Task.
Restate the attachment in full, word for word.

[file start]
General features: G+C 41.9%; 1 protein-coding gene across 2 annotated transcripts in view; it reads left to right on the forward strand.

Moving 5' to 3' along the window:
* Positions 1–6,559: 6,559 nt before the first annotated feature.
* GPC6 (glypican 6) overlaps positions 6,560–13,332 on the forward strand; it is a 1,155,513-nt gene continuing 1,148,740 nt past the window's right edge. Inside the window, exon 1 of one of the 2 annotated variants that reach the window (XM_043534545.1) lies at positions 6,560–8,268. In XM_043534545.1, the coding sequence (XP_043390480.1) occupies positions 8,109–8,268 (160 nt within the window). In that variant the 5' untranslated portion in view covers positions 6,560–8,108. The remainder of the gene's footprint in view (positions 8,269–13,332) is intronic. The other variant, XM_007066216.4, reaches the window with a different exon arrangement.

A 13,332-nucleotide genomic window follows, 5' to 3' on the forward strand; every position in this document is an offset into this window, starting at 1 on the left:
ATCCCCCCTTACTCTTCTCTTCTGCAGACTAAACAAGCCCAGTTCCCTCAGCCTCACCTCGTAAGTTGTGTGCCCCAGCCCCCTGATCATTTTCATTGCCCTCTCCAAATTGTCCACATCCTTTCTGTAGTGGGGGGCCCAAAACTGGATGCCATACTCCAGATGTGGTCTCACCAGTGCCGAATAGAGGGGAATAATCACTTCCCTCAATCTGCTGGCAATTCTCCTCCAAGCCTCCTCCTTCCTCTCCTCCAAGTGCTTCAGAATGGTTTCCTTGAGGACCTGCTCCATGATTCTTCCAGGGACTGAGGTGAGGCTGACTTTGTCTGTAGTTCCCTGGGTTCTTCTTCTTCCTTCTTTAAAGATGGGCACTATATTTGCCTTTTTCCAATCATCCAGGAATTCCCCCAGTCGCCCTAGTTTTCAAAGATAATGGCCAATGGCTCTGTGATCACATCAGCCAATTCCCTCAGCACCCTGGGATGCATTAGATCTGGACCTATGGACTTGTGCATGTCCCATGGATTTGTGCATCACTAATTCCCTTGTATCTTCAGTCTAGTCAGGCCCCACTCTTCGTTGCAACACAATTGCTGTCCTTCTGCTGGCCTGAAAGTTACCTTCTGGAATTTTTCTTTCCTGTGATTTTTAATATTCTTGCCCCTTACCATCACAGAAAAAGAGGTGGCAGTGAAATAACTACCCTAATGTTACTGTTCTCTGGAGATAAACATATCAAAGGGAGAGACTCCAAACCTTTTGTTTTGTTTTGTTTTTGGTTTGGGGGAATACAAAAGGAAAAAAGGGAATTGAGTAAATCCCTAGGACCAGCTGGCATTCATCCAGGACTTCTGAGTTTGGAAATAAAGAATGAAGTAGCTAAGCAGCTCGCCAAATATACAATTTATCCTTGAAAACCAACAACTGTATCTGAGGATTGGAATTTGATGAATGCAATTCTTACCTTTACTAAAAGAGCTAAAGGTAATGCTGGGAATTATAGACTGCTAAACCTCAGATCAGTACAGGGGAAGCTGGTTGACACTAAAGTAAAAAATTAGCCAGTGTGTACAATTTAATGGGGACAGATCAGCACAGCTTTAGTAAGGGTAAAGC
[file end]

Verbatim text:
General features: G+C 41.9%; 1 protein-coding gene across 2 annotated transcripts in view; it reads left to right on the forward strand.

Moving 5' to 3' along the window:
* Positions 1–6,559: 6,559 nt before the first annotated feature.
* GPC6 (glypican 6) overlaps positions 6,560–13,332 on the forward strand; it is a 1,155,513-nt gene continuing 1,148,740 nt past the window's right edge. Inside the window, exon 1 of one of the 2 annotated variants that reach the window (XM_043534545.1) lies at positions 6,560–8,268. In XM_043534545.1, the coding sequence (XP_043390480.1) occupies positions 8,109–8,268 (160 nt within the window). In that variant the 5' untranslated portion in view covers positions 6,560–8,108. The remainder of the gene's footprint in view (positions 8,269–13,332) is intronic. The other variant, XM_007066216.4, reaches the window with a different exon arrangement.

A 13,332-nucleotide genomic window follows, 5' to 3' on the forward strand; every position in this document is an offset into this window, starting at 1 on the left:
ATCCCCCCTTACTCTTCTCTTCTGCAGACTAAACAAGCCCAGTTCCCTCAGCCTCACCTCGTAAGTTGTGTGCCCCAGCCCCCTGATCATTTTCATTGCCCTCTCCAAATTGTCCACATCCTTTCTGTAGTGGGGGGCCCAAAACTGGATGCCATACTCCAGATGTGGTCTCACCAGTGCCGAATAGAGGGGAATAATCACTTCCCTCAATCTGCTGGCAATTCTCCTCCAAGCCTCCTCCTTCCTCTCCTCCAAGTGCTTCAGAATGGTTTCCTTGAGGACCTGCTCCATGATTCTTCCAGGGACTGAGGTGAGGCTGACTTTGTCTGTAGTTCCCTGGGTTCTTCTTCTTCCTTCTTTAAAGATGGGCACTATATTTGCCTTTTTCCAATCATCCAGGAATTCCCCCAGTCGCCCTAGTTTTCAAAGATAATGGCCAATGGCTCTGTGATCACATCAGCCAATTCCCTCAGCACCCTGGGATGCATTAGATCTGGACCTATGGACTTGTGCATGTCCCATGGATTTGTGCATCACTAATTCCCTTGTATCTTCAGTCTAGTCAGGCCCCACTCTTCGTTGCAACACAATTGCTGTCCTTCTGCTGGCCTGAAAGTTACCTTCTGGAATTTTTCTTTCCTGTGATTTTTAATATTCTTGCCCCTTACCATCACAGAAAAAGAGGTGGCAGTGAAATAACTACCCTAATGTTACTGTTCTCTGGAGATAAACATATCAAAGGGAGAGACTCCAAACCTTTTGTTTTGTTTTGTTTTTGGTTTGGGGGAATACAAAAGGAAAAAAGGGAATTGAGTAAATCCCTAGGACCAGCTGGCATTCATCCAGGACTTCTGAGTTTGGAAATAAAGAATGAAGTAGCTAAGCAGCTCGCCAAATATACAATTTATCCTTGAAAACCAACAACTGTATCTGAGGATTGGAATTTGATGAATGCAATTCTTACCTTTACTAAAAGAGCTAAAGGTAATGCTGGGAATTATAGACTGCTAAACCTCAGATCAGTACAGGGGAAGCTGGTTGACACTAAAGTAAAAAATTAGCCAGTGTGTACAATTTAATGGGGACAGATCAGCACAGCTTTAGTAAGGGTAAAGC